Life Plan and the Happily Ever After

Our lives unfold in stages.  We wait for the beginning of the next exciting and challenging step.  I looked forward to riding the bus to start school, then I could not wait to graduate from high school, finish my education, get a job, buy a house, a car, fall in love, and get married…   After that, I anticipated the happily ever after with a special someone.  Not everyone falls in love or gets married.  If you do meet your soulmate, and fall in love, I would consider you a lucky person.  After I fell in love, I couldn’t wait to get married and for the happily ever after… until death do us part.

I met a special person in 1992.  John and I immediately had an attraction.  He made me laugh and he was always happy.  We were blissfully wed on October 5, 1996.  After getting married, we waited to buy a house, waited to buy a new car, waited to start a family.  Life seems to have a lot of waiting…  In between waiting and making memories, we started to plan for our future, our child’s future, our family’s future.  We were planning to retire someday and grow old together.

After Loss: Not the Happily Ever After

My imagined ‘happily ever after’ is not going to take place with John by my side.  Tragedy struck quite suddenly, and my life completely changed forever when my soulmate died on March 29, 2017.  Becoming a widow at age 45 was not part of the life plan.  John suffered a massive hemorrhagic brain stem stroke on a Saturday morning that started like any other Saturday.  He became comatose.  I made the impossible choice of removing the ventilator.

I was in shock and devastated, and asked myself, what now?  What are the next steps?  How do I survive this ‘stage’ of life?  Is there a plan to follow when your spouse dies?  It turns out, there is no plan for loss.  Grief is the only way to get through it.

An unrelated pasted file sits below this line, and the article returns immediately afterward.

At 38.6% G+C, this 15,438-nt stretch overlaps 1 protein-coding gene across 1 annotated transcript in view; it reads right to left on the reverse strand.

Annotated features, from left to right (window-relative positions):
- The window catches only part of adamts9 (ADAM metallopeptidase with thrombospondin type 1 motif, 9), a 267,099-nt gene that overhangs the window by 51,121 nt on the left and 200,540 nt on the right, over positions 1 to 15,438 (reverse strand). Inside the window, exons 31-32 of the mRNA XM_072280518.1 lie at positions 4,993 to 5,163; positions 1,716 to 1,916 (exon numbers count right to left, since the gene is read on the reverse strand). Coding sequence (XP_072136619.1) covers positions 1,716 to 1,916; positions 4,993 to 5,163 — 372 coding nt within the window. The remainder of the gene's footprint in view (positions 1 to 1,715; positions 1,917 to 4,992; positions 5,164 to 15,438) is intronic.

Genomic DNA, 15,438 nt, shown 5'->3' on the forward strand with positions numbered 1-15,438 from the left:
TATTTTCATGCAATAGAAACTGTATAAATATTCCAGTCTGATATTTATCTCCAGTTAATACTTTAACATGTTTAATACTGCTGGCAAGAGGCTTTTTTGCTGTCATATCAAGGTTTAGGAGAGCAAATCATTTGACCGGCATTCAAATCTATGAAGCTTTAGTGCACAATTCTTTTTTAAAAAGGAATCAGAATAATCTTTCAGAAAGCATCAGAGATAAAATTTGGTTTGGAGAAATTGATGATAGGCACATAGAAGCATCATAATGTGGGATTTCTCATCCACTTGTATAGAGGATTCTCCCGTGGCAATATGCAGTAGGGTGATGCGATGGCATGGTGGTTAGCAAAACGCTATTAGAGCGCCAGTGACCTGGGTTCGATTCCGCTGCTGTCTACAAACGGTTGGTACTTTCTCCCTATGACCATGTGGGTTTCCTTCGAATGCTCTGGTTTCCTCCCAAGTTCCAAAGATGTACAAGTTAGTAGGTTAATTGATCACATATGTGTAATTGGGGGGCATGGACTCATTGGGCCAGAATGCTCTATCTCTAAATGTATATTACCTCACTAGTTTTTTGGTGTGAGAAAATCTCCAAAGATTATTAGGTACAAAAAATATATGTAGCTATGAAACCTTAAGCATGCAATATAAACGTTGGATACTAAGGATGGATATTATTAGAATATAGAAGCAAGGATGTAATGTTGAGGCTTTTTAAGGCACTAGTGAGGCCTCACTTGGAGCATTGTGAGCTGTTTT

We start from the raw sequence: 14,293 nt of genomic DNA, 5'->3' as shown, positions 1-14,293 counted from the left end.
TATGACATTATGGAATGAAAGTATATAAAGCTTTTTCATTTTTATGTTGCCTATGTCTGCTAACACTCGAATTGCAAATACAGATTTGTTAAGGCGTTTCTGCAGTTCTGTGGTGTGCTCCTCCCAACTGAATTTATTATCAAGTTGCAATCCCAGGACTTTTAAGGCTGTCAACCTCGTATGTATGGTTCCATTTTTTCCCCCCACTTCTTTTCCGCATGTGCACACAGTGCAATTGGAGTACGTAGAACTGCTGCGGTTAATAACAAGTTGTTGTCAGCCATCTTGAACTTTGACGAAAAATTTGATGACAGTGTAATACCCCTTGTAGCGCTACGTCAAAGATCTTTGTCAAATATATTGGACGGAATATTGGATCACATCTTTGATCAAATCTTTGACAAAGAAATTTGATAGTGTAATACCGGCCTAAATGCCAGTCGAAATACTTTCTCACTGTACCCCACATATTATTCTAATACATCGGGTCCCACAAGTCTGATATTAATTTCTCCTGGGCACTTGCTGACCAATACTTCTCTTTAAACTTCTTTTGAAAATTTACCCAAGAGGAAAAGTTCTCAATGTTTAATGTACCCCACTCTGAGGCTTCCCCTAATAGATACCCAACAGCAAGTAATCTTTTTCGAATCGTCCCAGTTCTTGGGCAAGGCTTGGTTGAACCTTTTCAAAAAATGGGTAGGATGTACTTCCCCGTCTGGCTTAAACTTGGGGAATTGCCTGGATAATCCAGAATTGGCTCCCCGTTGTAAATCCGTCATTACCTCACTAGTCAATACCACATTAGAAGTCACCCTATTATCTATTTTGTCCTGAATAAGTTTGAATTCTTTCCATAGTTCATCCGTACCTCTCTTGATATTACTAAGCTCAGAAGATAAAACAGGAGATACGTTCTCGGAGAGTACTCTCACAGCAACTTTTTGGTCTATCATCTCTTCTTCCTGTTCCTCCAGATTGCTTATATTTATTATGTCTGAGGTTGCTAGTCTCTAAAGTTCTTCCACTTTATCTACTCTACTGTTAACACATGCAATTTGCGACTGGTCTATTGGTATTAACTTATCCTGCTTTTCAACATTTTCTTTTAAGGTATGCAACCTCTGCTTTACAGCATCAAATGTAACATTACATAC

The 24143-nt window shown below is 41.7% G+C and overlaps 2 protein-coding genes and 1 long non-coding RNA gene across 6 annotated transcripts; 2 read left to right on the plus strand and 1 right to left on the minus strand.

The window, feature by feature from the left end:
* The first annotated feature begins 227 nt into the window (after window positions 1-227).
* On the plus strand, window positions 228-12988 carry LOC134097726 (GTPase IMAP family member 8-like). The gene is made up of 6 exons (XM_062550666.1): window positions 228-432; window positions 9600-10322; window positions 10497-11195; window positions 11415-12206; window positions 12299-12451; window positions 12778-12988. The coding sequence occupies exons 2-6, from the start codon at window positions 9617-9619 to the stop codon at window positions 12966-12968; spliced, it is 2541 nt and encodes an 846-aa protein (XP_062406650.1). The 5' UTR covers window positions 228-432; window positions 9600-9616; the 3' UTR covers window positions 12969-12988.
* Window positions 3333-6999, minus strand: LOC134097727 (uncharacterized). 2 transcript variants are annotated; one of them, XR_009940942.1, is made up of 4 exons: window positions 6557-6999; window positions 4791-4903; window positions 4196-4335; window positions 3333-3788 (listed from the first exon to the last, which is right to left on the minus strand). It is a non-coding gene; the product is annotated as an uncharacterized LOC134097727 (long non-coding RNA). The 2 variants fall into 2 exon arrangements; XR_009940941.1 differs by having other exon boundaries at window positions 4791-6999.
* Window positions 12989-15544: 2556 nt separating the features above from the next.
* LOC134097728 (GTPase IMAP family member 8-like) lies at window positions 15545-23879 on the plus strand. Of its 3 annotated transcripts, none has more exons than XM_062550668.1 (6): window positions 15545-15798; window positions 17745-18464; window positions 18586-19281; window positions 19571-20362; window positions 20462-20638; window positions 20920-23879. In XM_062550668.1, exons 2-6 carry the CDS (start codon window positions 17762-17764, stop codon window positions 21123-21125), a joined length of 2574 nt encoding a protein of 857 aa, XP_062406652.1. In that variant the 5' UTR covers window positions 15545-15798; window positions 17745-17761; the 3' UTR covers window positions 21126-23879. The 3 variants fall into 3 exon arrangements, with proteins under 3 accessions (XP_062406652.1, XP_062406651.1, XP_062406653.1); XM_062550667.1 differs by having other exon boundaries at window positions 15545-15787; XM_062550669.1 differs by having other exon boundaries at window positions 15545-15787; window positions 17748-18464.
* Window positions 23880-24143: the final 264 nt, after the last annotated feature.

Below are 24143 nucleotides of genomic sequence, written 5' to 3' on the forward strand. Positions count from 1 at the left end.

Grief has no plan.  There is no such thing as waiting for grief to end.  I naively thought that if I followed some type of plan, the pain, (oh the pain) would go away.  My fog of grief made me think there was a type of checklist to go through. Go to therapy, check.  Write in a journal, check.  Let myself grieve, check.  I thought checking these items off a list would take me to a next ‘stage.’  There is no checklist for the pain of loss.  It seems the pain lessens, but it does not go away.  While grief includes sorrow and pain, it also has allowed me to see a light in myself that I never knew I had before John’s death.  Oddly, at times I see myself as John must have seen me and that is comforting and makes me feel like he is still with me.

What’s Next?

Most people have not planned how you will live your life without your spouse, even if you know your loved one will not likely survive an illness or disease.  After John died, all I could think to do was just survive.  Everything was hard, even breathing.  That first year was a blur.  I do remember thinking that I needed to change a few things in my life to start allowing new memories to form.  Even though I desperately wanted things to go back to the way they were, and still do many times, I was not going to wait or plan.  I was going to live in the now.  Certainly, that was harder to do than I thought it would be and still is difficult.  Initially, everything I did, I would wonder how John would see it or what he would think.

Making New Memories

A few months after John died, my daughter mentioned learning to scuba dive.  It is good to go outside of your comfort zone.  Right!?  She had wanted to dive since she was about 8 years old.  John suffered from sinus issues and would not have been able to dive with her.  Although I was a bit nervous to venture into something unknown and potentially dangerous, I wanted to make new memories with my daughter.  We took classes and became scuba certified.  I discovered that being underwater is peaceful because there are no noises or distractions.  Therefore, you only hear yourself breathing and forget what is happening on land.  What happens next is unknown, but I will remind myself every day to live in the moment, don’t plan into the future too far, and remember how important it is to make new memories.


Northern Virginia has been Jennifer Carstens’ home since she was a teenager. She met John when she was working at the D.E.A. Headquarters in Arlington, VA, during the summer when she was in college. Honestly, it was love at first sight for both of them. He had a way about him that made her feel like everything was going to be okay. They were married 4 years later and lived happily for the next 21 years. While their lives were not
flawless, they were close to perfection. Their daughter had just turned 16 when tragedy struck on March
11, 2017. John was healthy and happy, but suffered a massive brain stem hemorrhagic stroke. Much to
their horror, he slipped into a coma, and would never wake again. He was 49-years young. Their daughter
is now 18 and they are still piecing together their ‘new normal.

Jennifer believes he would be proud of the ways they are moving forward. They continue to seek peace and healing through humor, love, and sometimes tears.